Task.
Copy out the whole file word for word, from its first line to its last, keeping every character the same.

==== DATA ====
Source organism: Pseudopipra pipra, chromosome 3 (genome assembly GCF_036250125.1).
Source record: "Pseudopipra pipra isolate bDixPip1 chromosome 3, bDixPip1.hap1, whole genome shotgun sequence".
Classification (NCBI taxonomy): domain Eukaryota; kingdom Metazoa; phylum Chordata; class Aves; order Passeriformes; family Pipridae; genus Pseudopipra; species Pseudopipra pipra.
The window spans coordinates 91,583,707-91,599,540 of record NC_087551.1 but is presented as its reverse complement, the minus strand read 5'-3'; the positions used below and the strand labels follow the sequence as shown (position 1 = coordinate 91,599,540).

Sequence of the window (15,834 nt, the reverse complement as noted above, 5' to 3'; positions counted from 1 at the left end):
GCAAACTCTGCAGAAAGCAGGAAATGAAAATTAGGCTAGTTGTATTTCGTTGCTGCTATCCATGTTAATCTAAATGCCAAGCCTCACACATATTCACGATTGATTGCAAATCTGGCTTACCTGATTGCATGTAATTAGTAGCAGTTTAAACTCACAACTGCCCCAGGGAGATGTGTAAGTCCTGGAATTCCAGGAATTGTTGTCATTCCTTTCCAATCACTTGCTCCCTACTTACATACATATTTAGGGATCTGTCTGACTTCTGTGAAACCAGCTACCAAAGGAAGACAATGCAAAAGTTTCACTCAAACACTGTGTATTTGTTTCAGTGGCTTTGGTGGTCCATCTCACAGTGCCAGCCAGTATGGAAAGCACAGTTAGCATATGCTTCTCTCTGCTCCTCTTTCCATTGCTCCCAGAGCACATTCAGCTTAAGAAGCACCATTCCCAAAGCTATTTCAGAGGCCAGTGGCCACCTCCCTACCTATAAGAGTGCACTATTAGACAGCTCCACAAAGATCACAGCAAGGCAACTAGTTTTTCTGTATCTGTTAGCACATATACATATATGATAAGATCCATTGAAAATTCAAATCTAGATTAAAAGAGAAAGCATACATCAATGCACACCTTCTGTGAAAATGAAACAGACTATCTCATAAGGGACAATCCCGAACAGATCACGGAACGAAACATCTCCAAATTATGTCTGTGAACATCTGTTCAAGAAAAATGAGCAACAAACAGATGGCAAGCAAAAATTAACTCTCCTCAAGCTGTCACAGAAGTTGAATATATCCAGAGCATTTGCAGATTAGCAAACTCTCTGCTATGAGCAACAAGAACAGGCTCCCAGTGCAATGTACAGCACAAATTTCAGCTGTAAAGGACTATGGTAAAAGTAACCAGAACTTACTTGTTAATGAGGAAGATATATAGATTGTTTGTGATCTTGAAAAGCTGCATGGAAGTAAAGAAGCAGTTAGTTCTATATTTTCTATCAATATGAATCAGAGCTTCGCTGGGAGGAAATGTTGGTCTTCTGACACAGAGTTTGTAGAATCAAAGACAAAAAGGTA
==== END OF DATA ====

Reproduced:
Source organism: Pseudopipra pipra, chromosome 3 (genome assembly GCF_036250125.1).
Source record: "Pseudopipra pipra isolate bDixPip1 chromosome 3, bDixPip1.hap1, whole genome shotgun sequence".
Classification (NCBI taxonomy): domain Eukaryota; kingdom Metazoa; phylum Chordata; class Aves; order Passeriformes; family Pipridae; genus Pseudopipra; species Pseudopipra pipra.
The window spans coordinates 91,583,707-91,599,540 of record NC_087551.1 but is presented as its reverse complement, the minus strand read 5'-3'; the positions used below and the strand labels follow the sequence as shown (position 1 = coordinate 91,599,540).

Sequence of the window (15,834 nt, the reverse complement as noted above, 5' to 3'; positions counted from 1 at the left end):
GCAAACTCTGCAGAAAGCAGGAAATGAAAATTAGGCTAGTTGTATTTCGTTGCTGCTATCCATGTTAATCTAAATGCCAAGCCTCACACATATTCACGATTGATTGCAAATCTGGCTTACCTGATTGCATGTAATTAGTAGCAGTTTAAACTCACAACTGCCCCAGGGAGATGTGTAAGTCCTGGAATTCCAGGAATTGTTGTCATTCCTTTCCAATCACTTGCTCCCTACTTACATACATATTTAGGGATCTGTCTGACTTCTGTGAAACCAGCTACCAAAGGAAGACAATGCAAAAGTTTCACTCAAACACTGTGTATTTGTTTCAGTGGCTTTGGTGGTCCATCTCACAGTGCCAGCCAGTATGGAAAGCACAGTTAGCATATGCTTCTCTCTGCTCCTCTTTCCATTGCTCCCAGAGCACATTCAGCTTAAGAAGCACCATTCCCAAAGCTATTTCAGAGGCCAGTGGCCACCTCCCTACCTATAAGAGTGCACTATTAGACAGCTCCACAAAGATCACAGCAAGGCAACTAGTTTTTCTGTATCTGTTAGCACATATACATATATGATAAGATCCATTGAAAATTCAAATCTAGATTAAAAGAGAAAGCATACATCAATGCACACCTTCTGTGAAAATGAAACAGACTATCTCATAAGGGACAATCCCGAACAGATCACGGAACGAAACATCTCCAAATTATGTCTGTGAACATCTGTTCAAGAAAAATGAGCAACAAACAGATGGCAAGCAAAAATTAACTCTCCTCAAGCTGTCACAGAAGTTGAATATATCCAGAGCATTTGCAGATTAGCAAACTCTCTGCTATGAGCAACAAGAACAGGCTCCCAGTGCAATGTACAGCACAAATTTCAGCTGTAAAGGACTATGGTAAAAGTAACCAGAACTTACTTGTTAATGAGGAAGATATATAGATTGTTTGTGATCTTGAAAAGCTGCATGGAAGTAAAGAAGCAGTTAGTTCTATATTTTCTATCAATATGAATCAGAGCTTCGCTGGGAGGAAATGTTGGTCTTCTGACACAGAGTTTGTAGAATCAAAGACAAAAAGGTA